Saturday felt normal — as normal as things can be these days — for the Colorado Mesa football team.
The Mavericks had their first scrimmage at Stocker Stadium in preparation for their abbreviated season.
“These guys have fought through a lot,” first-year coach Tremaine Jackson said after the scrimmage. “A lot of people don’t see what they fight through, so it’s a special day. We’re going to cherish it and we’ll get better from it.”
Although they only have four games on the schedule for the fall, it’s better than nothing at all, the players say.
“This summer we were told we’d have a full season and put in a lot of work, and then all of a sudden we get told we’re going to have no season,” junior tight end Dagan Rienks said after practice earlier this week. “Then we’re told we’re going to have a few games in the spring and we finally have a set schedule. I’m looking for some people to finally get that energy up there now that we know what’s set in place, we can prepare for something.
“Before it was doing all this preparation but we don’t know what we’re preparing for. Now we’ve got a vision that will help us prepare and train.”
The Mavericks started practicing Sept. 1, but shut down for a week for COVID-19 contact tracing protocols. They got the go-ahead to return to the field Monday, with four weeks to prepare for the season.
“I think that scare last week was a little bit of a shock to people,” senior linebacker Dylan Tait said. “That put a mindset in you can’t be doing stuff; if you want to play this game you have to stay true to the team and stay with the team.”
No spectators were allowed in the stadium Saturday, but several parents and friends found spots outside the fence to watch. CMU is awaiting word from the Mesa County Health Department about spectators at its two home games this fall.
Jackson lined up behind the offense, where he got a good look at the Mavs’ new defense, which recorded five interceptions and swarmed to ball carriers.
“We want to be able to take the ball away and give it back to our offense,” Jackson said. “Our offense is going to be pretty good. People saw today what I’ve been able to see all week when it’s been back and forth, back and forth. We’ve got a long way to go, but if we can take the ball away from people, then we’ve got a chance.”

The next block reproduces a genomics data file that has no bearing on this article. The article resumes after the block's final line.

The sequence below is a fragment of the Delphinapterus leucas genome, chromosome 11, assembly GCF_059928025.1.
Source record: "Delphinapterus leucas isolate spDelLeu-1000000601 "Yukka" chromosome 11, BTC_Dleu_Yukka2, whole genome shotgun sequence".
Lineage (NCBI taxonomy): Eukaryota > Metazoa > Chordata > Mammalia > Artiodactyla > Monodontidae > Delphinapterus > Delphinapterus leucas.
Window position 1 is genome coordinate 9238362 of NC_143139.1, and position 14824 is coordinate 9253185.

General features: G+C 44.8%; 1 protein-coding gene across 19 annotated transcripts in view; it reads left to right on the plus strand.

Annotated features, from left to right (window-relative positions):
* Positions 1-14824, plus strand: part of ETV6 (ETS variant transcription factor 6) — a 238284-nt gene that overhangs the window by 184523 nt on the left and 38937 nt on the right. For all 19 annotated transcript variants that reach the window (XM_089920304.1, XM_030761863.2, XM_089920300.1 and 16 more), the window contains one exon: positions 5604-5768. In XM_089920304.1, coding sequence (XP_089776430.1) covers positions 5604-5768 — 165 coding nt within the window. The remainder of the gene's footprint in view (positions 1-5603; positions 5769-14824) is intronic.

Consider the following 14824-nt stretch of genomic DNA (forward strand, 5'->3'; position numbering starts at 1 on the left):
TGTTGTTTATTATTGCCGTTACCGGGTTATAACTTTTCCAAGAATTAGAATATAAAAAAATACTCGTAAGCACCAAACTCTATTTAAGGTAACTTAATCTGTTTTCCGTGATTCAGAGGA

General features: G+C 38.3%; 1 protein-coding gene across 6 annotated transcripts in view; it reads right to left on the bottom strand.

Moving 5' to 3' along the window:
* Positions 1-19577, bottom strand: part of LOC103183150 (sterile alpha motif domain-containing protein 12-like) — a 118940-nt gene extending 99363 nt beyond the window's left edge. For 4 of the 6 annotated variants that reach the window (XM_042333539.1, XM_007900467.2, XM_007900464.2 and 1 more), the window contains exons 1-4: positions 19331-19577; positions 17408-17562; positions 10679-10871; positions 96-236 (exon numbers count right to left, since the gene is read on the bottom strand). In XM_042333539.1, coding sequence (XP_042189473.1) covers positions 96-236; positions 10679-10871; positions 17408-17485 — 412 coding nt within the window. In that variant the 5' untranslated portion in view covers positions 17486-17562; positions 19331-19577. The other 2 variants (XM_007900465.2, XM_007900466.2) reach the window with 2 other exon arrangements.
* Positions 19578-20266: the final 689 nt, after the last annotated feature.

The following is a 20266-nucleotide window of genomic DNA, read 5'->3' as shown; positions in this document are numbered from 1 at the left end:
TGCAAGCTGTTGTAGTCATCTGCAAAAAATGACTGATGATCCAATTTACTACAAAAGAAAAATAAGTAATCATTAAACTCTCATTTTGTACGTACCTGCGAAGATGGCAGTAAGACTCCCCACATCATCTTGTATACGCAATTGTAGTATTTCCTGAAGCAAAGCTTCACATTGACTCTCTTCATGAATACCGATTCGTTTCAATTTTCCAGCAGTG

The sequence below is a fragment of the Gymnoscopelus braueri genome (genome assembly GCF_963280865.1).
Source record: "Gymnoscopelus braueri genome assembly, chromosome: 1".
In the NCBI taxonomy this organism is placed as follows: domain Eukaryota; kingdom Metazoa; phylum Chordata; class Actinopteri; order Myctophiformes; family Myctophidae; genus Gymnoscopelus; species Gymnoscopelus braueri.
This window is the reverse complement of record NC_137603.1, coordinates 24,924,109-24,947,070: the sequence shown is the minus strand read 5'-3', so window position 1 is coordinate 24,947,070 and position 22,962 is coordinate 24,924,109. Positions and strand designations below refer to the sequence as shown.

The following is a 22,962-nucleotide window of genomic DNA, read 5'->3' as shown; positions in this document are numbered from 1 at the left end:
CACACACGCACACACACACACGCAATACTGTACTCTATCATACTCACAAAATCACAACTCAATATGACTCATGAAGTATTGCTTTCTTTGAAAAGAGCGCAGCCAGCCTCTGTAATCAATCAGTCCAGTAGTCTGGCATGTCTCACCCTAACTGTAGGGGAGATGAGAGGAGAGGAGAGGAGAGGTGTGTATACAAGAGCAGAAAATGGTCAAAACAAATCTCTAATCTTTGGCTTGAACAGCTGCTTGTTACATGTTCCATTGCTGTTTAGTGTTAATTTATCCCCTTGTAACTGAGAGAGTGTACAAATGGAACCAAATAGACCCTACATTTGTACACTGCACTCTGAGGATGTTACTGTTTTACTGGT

Damar’ren Mitchell made a leaping interception early on, D’Angelo Lindsay had a couple, and Garrett Zanon deflected a pass into the hands of Nic Smith for another.
It wasn’t all defense — the offense its moments, with Aaron Howard throwing a sideline route to transfer receiver BJ Brown for an 80-yard touchdown. Jesse Rodriquez broke off several good runs and made a leaping touchdown over the goal line.
Howard also found Rienks for a touchdown on a tight end drag on fourth down.
Redshirt freshman Logan Bollinger led some long drives to do his part to stay in the battle to run the offense. From Day 1, Jackson has said the days of rotating quarterbacks is over at CMU.
“We’re going to have one guy. When you’ve got more than one quarterback you don’t have none at all, so there’ll be competition going on,” Jackson said.
Until Air Force announced it will play Army and Navy for the annual Commander-in-Chief trophy, CMU was the only college team in Colorado to commit to playing this fall. The Mountain West and Pac-12 are now discussing returning this fall.
“It puts a target on our back, we have to represent our state right,” Tait said. “We can’t go out there and make fools of ourselves. It’s in everyone’s mind to be Colorado’s team and prove to everyone we deserve to be playing right now and deserve to be the team we want to be.”
The coronavirus pandemic has presented unique challenges, and for the Mavs, part of that was learning new schemes and terminology remotely. With no spring football camp, the coaches taught Xs and Os via Zoom.
“We put in the offense basically through our video conference calls. That was definitely new, I’ve never put in an offense online like that,” Rienks said, laughing.
Now it’s time to transfer Zoom to the field by Oct. 10, when CMU hosts Chadron State at noon.
“We’ve got the Xs and Os down,” Rienks said. “We just need to make plays, get in shape and fly around. Now that we know it, we don’t have to think so much and we can go faster.”
The countdown is on, and the players are counting on each other to make sacrifices so they can play.
“The coaches have preached the whole COVID deal, the whole pandemic, that we have to be smart off the field so that we can be on the field,” Rienks said. “Now that we have games it’s easier. Guys, we have something to actually go do, whereas before we’re doing all this training and we don’t have any reward for it.
“Now I think we can say, this is our reward.”